The seat of Eden-Monaro has long held a special place in the minds of political pundits, as a bellwether seat for years until 2016, an ultra-marginal electorate with diverse socioeconomic groups, and the place where former prime minister Malcolm Turnbull planned his coup to oust Tony Abbott.
But for the people who live in Eden-Monaro - whether it be down south in Eden, out west in Tumbarumba or up in Yass - all those issues are for the "bubble" types. When it comes to voting in the upcoming byelection, it's local issues that will be on their minds.
Covering more than 46,000 square kilometres, Eden-Monaro is considered rural, but its residents include those living on the fringe of Canberra in Queanbeyan, farmers in the mountains and those hugging the South Coast. Home to both beautiful beaches and mountain ranges, different parts of the electorate have suffered under years of drought. Some have been scorched by fire and even dealt with floods in recent months.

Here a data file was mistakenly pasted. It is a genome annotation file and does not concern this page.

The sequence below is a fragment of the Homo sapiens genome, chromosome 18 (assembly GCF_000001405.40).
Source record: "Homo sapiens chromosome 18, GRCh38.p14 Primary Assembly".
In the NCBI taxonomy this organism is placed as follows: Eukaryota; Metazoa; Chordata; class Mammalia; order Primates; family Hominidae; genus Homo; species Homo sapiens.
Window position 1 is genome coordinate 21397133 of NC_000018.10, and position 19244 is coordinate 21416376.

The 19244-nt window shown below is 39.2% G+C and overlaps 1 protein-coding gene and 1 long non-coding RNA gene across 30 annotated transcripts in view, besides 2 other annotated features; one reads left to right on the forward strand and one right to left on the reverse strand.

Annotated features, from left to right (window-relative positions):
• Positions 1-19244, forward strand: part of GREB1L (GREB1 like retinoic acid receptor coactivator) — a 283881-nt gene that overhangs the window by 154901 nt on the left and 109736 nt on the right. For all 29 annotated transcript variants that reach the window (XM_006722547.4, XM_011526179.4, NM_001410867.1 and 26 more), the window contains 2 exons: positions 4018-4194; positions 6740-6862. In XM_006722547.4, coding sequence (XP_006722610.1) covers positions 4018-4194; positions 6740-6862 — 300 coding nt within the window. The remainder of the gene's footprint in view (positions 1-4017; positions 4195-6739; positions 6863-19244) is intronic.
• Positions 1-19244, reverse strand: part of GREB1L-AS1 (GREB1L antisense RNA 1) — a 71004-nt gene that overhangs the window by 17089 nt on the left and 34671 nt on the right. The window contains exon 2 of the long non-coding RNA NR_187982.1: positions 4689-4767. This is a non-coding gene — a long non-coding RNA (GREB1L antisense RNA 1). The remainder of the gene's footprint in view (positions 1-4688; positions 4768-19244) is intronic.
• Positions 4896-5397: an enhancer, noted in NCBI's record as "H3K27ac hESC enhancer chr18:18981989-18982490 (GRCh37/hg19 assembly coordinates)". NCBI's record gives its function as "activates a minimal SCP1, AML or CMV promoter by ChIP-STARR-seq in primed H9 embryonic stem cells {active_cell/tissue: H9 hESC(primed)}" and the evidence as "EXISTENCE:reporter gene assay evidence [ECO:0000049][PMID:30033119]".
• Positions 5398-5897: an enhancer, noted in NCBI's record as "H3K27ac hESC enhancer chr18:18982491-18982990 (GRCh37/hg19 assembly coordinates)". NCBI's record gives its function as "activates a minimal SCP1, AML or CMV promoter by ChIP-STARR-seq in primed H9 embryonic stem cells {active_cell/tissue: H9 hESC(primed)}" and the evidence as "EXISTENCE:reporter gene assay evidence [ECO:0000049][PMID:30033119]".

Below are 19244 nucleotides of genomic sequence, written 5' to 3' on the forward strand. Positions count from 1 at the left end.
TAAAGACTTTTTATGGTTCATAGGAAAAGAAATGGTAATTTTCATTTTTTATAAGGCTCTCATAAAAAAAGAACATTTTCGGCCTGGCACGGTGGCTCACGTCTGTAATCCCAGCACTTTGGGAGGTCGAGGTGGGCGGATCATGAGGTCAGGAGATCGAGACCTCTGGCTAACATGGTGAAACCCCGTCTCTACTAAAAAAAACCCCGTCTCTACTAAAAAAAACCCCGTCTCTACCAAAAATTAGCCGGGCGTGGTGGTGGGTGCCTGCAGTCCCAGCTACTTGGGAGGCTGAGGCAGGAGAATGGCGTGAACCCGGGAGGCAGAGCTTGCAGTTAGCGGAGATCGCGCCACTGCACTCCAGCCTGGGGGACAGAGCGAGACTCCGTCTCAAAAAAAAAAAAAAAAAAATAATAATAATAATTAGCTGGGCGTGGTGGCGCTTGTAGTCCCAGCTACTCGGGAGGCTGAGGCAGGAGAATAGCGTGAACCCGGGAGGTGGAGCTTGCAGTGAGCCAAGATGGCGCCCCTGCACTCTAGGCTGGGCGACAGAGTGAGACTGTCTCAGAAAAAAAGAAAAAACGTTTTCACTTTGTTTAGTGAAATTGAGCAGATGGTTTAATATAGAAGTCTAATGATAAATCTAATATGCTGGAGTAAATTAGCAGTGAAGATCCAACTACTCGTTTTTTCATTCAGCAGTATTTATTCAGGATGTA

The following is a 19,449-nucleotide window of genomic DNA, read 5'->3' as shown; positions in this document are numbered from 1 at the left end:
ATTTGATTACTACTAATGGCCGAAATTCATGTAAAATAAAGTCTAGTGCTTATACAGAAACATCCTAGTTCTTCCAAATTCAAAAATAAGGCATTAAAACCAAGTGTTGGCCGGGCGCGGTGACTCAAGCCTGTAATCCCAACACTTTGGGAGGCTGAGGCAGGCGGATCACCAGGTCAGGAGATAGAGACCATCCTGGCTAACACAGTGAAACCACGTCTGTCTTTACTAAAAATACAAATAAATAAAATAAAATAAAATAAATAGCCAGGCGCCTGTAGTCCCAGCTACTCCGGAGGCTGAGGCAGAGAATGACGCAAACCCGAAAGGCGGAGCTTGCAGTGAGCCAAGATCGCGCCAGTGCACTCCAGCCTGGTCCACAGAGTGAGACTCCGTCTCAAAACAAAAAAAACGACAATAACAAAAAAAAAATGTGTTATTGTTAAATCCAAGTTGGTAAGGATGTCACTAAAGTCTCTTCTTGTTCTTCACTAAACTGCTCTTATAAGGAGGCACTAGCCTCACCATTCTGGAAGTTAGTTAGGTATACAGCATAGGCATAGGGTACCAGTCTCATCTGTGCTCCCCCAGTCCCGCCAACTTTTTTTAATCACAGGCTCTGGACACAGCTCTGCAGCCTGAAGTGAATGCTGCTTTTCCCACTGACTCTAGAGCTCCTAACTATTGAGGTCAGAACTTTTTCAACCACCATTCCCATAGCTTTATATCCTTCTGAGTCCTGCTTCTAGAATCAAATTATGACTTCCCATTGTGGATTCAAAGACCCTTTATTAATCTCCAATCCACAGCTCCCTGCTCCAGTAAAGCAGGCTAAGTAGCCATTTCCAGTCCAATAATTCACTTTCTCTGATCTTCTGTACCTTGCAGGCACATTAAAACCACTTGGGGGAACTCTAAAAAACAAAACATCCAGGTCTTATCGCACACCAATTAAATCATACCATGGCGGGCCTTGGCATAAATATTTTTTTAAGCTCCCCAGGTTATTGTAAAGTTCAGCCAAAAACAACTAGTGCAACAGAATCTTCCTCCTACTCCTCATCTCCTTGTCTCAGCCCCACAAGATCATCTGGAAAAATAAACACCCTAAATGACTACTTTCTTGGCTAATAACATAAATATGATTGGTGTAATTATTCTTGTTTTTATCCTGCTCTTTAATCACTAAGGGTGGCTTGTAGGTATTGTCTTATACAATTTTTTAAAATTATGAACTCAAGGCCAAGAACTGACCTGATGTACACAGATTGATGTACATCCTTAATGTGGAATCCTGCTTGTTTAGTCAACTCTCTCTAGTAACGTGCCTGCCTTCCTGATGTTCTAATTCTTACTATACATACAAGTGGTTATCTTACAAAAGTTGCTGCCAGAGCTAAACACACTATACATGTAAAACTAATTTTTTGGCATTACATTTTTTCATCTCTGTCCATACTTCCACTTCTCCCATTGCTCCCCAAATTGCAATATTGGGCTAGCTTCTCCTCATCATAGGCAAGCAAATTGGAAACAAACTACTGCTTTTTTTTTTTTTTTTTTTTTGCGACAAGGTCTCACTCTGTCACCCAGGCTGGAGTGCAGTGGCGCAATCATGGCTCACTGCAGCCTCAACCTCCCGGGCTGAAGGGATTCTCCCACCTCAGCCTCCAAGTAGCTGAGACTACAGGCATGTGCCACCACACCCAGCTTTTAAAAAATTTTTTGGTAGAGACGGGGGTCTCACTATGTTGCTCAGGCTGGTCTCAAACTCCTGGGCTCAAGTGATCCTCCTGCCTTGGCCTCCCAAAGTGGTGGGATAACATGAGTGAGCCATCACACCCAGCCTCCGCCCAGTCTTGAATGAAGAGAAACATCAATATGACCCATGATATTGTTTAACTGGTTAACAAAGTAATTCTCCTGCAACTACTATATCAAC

There won't be any one issue that will turn voters one way or the other.
For Grant Forsdick, the first issue that comes to mind when the topic of politics is raised is biosecurity. The owner of an angora goat farm in Burragate, inland from Eden, Mr Forsdick is concerned the government's biosecurity laws don't have teeth, leaving land like his vulnerable to aggressive weeds like serrated tussock and African lovegrass.
Among the picturesque mountains, Mr Forsdick is set to expand the family farm Currajong Commons to include luxury accommodation in coming weeks, but as for much of the South Coast that relies on tourism, the spread of COVID-19 has slowed his plans.